A key South Sudanese rebel leader, Col Gatluak Gai, who this week signed a peace deal with the government, has been killed.
The exact circumstances of his death are disputed.
Col Gai was shot in the early hours of Saturday morning despite having apparently been reconciled with the South Sudanese army.
South Sudan became independent earlier this month, but is facing at least half a dozen armed rebellions.
The incident happened at or near the district of Pakur in Unity State.
Colonel Gai began his rebellion following elections last year, after the candidate he supported for state governor was controversially declared to be the loser.
This week Col Gai signed a peace agreement with the South Sudan army and was due to be reintegrated into it.
A fellow rebel told the BBC he had been lured into a trap by the army, which then assassinated him.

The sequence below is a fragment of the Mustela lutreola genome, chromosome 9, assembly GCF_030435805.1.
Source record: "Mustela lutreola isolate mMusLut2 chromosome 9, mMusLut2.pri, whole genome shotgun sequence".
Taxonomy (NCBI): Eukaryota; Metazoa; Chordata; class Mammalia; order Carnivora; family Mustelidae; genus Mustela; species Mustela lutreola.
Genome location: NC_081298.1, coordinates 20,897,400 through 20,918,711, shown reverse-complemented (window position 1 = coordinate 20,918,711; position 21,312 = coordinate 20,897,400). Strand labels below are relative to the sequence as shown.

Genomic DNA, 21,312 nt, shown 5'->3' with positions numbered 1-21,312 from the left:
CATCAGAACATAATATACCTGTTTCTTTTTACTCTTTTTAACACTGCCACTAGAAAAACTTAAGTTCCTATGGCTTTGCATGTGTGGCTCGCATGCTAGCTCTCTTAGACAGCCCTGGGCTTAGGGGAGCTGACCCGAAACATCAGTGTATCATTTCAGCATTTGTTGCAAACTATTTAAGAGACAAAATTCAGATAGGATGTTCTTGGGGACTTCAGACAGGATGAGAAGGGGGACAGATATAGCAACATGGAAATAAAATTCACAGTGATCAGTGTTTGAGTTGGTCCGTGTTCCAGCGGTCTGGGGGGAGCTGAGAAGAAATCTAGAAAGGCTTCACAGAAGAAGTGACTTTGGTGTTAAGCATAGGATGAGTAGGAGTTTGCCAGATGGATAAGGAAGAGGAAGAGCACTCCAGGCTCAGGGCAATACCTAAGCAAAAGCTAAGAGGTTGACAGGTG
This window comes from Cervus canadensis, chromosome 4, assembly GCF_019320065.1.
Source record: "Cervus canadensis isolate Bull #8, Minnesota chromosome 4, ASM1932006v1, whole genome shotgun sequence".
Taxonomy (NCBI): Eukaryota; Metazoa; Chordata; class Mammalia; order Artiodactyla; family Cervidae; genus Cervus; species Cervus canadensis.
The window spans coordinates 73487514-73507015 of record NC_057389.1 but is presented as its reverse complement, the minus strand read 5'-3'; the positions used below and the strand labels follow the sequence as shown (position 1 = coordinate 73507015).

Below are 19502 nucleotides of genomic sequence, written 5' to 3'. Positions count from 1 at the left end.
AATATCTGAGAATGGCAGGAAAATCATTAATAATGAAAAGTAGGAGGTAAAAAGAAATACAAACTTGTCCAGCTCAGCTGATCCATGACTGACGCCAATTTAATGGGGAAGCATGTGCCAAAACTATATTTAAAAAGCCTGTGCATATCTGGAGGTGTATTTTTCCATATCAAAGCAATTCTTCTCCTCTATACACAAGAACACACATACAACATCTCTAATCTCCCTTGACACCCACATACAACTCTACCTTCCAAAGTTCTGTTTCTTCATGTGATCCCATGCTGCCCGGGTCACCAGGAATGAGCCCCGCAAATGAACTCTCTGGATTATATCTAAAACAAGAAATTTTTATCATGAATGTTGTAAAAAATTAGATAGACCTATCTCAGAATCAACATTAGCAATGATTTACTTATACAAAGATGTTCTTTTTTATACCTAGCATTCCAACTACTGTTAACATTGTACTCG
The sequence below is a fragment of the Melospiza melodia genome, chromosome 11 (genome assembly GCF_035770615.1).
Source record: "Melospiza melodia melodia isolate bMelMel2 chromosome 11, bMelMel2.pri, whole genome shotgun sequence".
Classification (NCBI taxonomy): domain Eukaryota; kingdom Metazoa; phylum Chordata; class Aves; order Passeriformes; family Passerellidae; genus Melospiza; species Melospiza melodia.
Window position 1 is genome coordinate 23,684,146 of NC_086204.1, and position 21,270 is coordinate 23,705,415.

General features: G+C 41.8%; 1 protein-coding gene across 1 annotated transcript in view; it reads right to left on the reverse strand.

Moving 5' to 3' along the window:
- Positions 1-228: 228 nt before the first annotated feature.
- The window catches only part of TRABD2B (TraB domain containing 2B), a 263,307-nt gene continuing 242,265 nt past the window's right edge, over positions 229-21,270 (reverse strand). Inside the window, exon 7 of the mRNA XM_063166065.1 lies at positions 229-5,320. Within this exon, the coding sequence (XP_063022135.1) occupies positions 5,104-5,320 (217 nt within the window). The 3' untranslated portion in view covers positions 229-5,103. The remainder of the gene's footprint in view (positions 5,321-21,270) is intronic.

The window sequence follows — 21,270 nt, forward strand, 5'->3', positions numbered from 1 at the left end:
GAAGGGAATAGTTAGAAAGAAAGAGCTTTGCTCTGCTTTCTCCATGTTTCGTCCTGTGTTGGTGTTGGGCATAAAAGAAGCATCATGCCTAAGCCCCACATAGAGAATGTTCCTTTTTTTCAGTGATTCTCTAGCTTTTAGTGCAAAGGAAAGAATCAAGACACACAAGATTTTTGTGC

The army spokesman denied this.
He said Col Gai had been killed in a fight with his deputy, after he had changed his mind about the peace agreement.
But it is clear this incident will make the remaining rebel leaders less likely to accept the amnesty offered by President Salva Kiir.
According to a rebel leader who knew him, Gatluak Gai was in his 50s, with an imposing, physical presence.
Although he was not an educated man, he was able to recruit soldiers from the sub-sect of his Nuer ethnic group, which has often been in conflict with South Sudan's biggest group, the Dinka.
Col Gai is survived by many children, and nine of his boys fought in his militia.
One of his daughters is married to Gen Peter Gadet, who leads the most active rebel group in South Sudan.